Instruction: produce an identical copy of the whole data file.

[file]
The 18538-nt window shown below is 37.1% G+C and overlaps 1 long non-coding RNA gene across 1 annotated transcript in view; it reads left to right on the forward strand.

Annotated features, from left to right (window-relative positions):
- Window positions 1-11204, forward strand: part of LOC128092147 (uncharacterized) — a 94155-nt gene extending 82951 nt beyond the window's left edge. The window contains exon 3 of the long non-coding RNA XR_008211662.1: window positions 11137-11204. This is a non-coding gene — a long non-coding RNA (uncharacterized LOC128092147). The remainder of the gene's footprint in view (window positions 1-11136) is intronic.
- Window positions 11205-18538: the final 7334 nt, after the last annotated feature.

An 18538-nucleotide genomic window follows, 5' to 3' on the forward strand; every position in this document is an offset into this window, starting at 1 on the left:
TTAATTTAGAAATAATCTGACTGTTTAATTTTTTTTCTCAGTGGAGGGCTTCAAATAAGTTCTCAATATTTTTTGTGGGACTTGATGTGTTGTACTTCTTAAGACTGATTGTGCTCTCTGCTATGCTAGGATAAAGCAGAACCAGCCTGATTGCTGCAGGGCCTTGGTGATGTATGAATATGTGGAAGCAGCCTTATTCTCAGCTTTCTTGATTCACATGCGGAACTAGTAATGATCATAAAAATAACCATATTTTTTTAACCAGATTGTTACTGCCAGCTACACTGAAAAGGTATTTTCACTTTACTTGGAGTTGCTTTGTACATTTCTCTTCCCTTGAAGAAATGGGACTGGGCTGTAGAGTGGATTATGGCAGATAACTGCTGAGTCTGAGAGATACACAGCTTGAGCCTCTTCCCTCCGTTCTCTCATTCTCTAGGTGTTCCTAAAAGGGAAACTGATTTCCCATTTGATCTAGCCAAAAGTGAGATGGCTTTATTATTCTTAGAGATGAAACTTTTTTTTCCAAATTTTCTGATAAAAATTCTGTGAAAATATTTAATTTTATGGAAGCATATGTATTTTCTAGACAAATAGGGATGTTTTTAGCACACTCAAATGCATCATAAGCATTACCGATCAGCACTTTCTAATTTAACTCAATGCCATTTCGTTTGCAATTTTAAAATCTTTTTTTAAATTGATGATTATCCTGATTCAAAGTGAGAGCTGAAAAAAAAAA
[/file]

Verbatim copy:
The 18538-nt window shown below is 37.1% G+C and overlaps 1 long non-coding RNA gene across 1 annotated transcript in view; it reads left to right on the forward strand.

Annotated features, from left to right (window-relative positions):
- Window positions 1-11204, forward strand: part of LOC128092147 (uncharacterized) — a 94155-nt gene extending 82951 nt beyond the window's left edge. The window contains exon 3 of the long non-coding RNA XR_008211662.1: window positions 11137-11204. This is a non-coding gene — a long non-coding RNA (uncharacterized LOC128092147). The remainder of the gene's footprint in view (window positions 1-11136) is intronic.
- Window positions 11205-18538: the final 7334 nt, after the last annotated feature.

An 18538-nucleotide genomic window follows, 5' to 3' on the forward strand; every position in this document is an offset into this window, starting at 1 on the left:
TTAATTTAGAAATAATCTGACTGTTTAATTTTTTTTCTCAGTGGAGGGCTTCAAATAAGTTCTCAATATTTTTTGTGGGACTTGATGTGTTGTACTTCTTAAGACTGATTGTGCTCTCTGCTATGCTAGGATAAAGCAGAACCAGCCTGATTGCTGCAGGGCCTTGGTGATGTATGAATATGTGGAAGCAGCCTTATTCTCAGCTTTCTTGATTCACATGCGGAACTAGTAATGATCATAAAAATAACCATATTTTTTTAACCAGATTGTTACTGCCAGCTACACTGAAAAGGTATTTTCACTTTACTTGGAGTTGCTTTGTACATTTCTCTTCCCTTGAAGAAATGGGACTGGGCTGTAGAGTGGATTATGGCAGATAACTGCTGAGTCTGAGAGATACACAGCTTGAGCCTCTTCCCTCCGTTCTCTCATTCTCTAGGTGTTCCTAAAAGGGAAACTGATTTCCCATTTGATCTAGCCAAAAGTGAGATGGCTTTATTATTCTTAGAGATGAAACTTTTTTTTCCAAATTTTCTGATAAAAATTCTGTGAAAATATTTAATTTTATGGAAGCATATGTATTTTCTAGACAAATAGGGATGTTTTTAGCACACTCAAATGCATCATAAGCATTACCGATCAGCACTTTCTAATTTAACTCAATGCCATTTCGTTTGCAATTTTAAAATCTTTTTTTAAATTGATGATTATCCTGATTCAAAGTGAGAGCTGAAAAAAAAAA